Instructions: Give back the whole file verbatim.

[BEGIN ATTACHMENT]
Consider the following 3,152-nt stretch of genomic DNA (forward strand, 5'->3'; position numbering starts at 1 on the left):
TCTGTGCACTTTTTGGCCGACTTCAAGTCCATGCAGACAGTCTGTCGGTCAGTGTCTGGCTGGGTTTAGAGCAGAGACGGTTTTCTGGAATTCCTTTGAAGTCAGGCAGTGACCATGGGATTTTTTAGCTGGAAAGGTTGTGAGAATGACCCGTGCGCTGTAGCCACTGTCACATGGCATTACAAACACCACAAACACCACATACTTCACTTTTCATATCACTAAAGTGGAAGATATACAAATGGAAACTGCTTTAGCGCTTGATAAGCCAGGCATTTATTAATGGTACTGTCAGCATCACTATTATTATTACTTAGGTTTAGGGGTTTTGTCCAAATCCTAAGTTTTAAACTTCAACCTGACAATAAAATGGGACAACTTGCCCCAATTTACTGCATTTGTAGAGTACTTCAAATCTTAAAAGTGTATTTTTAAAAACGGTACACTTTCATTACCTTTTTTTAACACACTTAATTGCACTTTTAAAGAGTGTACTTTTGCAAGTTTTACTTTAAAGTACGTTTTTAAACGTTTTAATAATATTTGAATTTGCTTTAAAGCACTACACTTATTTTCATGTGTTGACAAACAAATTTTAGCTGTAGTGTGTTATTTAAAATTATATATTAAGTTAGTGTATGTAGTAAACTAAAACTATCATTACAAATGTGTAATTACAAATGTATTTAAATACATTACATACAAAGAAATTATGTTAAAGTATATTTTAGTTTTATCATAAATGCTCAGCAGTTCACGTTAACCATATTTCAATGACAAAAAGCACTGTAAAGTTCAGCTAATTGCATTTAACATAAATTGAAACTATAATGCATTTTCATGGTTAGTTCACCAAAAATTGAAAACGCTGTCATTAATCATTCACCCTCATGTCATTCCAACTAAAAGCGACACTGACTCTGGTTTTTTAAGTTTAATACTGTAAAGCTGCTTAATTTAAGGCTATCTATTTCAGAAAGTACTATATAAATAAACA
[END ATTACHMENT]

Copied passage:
Consider the following 3,152-nt stretch of genomic DNA (forward strand, 5'->3'; position numbering starts at 1 on the left):
TCTGTGCACTTTTTGGCCGACTTCAAGTCCATGCAGACAGTCTGTCGGTCAGTGTCTGGCTGGGTTTAGAGCAGAGACGGTTTTCTGGAATTCCTTTGAAGTCAGGCAGTGACCATGGGATTTTTTAGCTGGAAAGGTTGTGAGAATGACCCGTGCGCTGTAGCCACTGTCACATGGCATTACAAACACCACAAACACCACATACTTCACTTTTCATATCACTAAAGTGGAAGATATACAAATGGAAACTGCTTTAGCGCTTGATAAGCCAGGCATTTATTAATGGTACTGTCAGCATCACTATTATTATTACTTAGGTTTAGGGGTTTTGTCCAAATCCTAAGTTTTAAACTTCAACCTGACAATAAAATGGGACAACTTGCCCCAATTTACTGCATTTGTAGAGTACTTCAAATCTTAAAAGTGTATTTTTAAAAACGGTACACTTTCATTACCTTTTTTTAACACACTTAATTGCACTTTTAAAGAGTGTACTTTTGCAAGTTTTACTTTAAAGTACGTTTTTAAACGTTTTAATAATATTTGAATTTGCTTTAAAGCACTACACTTATTTTCATGTGTTGACAAACAAATTTTAGCTGTAGTGTGTTATTTAAAATTATATATTAAGTTAGTGTATGTAGTAAACTAAAACTATCATTACAAATGTGTAATTACAAATGTATTTAAATACATTACATACAAAGAAATTATGTTAAAGTATATTTTAGTTTTATCATAAATGCTCAGCAGTTCACGTTAACCATATTTCAATGACAAAAAGCACTGTAAAGTTCAGCTAATTGCATTTAACATAAATTGAAACTATAATGCATTTTCATGGTTAGTTCACCAAAAATTGAAAACGCTGTCATTAATCATTCACCCTCATGTCATTCCAACTAAAAGCGACACTGACTCTGGTTTTTTAAGTTTAATACTGTAAAGCTGCTTAATTTAAGGCTATCTATTTCAGAAAGTACTATATAAATAAACA